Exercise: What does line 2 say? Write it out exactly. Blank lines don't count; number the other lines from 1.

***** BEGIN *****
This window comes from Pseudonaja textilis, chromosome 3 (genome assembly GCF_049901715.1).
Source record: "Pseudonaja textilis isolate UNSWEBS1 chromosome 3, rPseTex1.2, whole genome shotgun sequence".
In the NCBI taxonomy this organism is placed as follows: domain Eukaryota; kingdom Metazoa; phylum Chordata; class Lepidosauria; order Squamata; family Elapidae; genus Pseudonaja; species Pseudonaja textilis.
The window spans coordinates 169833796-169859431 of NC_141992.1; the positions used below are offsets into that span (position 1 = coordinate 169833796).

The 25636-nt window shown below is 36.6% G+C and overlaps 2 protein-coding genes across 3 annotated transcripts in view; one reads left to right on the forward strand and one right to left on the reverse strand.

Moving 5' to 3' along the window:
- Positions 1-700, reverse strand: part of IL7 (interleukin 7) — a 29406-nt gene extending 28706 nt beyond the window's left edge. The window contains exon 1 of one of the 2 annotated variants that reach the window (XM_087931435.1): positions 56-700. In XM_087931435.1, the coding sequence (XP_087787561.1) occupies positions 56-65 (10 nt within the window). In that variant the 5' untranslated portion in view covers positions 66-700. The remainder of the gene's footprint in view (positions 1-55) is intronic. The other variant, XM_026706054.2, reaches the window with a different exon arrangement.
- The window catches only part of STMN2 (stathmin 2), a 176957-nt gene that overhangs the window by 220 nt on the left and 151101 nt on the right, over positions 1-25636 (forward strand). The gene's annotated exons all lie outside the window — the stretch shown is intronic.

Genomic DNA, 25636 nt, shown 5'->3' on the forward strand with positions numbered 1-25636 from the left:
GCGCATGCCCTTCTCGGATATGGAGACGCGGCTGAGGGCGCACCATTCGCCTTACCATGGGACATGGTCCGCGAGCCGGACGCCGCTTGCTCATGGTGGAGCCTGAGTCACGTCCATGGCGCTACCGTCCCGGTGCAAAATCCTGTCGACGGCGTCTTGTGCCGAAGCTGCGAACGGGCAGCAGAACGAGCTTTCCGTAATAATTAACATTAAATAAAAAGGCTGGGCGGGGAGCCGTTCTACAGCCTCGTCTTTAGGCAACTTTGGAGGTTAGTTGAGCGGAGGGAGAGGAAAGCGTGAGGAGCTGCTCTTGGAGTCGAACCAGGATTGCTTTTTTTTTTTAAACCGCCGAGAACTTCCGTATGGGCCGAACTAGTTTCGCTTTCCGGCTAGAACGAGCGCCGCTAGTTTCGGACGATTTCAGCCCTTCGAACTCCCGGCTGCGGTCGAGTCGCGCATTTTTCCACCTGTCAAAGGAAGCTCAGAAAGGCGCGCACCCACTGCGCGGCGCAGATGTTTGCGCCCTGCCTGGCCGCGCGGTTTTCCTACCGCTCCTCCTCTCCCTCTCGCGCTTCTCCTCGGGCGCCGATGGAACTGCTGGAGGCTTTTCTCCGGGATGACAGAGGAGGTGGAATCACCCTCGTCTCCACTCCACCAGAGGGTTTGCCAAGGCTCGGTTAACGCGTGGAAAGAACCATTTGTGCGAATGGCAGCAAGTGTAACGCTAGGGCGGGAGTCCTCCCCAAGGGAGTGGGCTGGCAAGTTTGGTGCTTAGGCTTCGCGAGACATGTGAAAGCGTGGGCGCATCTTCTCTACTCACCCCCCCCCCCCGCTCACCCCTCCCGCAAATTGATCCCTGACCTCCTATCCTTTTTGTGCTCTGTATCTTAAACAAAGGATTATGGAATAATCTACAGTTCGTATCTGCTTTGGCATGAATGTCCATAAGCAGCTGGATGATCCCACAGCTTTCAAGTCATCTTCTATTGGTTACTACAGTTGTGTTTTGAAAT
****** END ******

Source record: "Pseudonaja textilis isolate UNSWEBS1 chromosome 3, rPseTex1.2, whole genome shotgun sequence".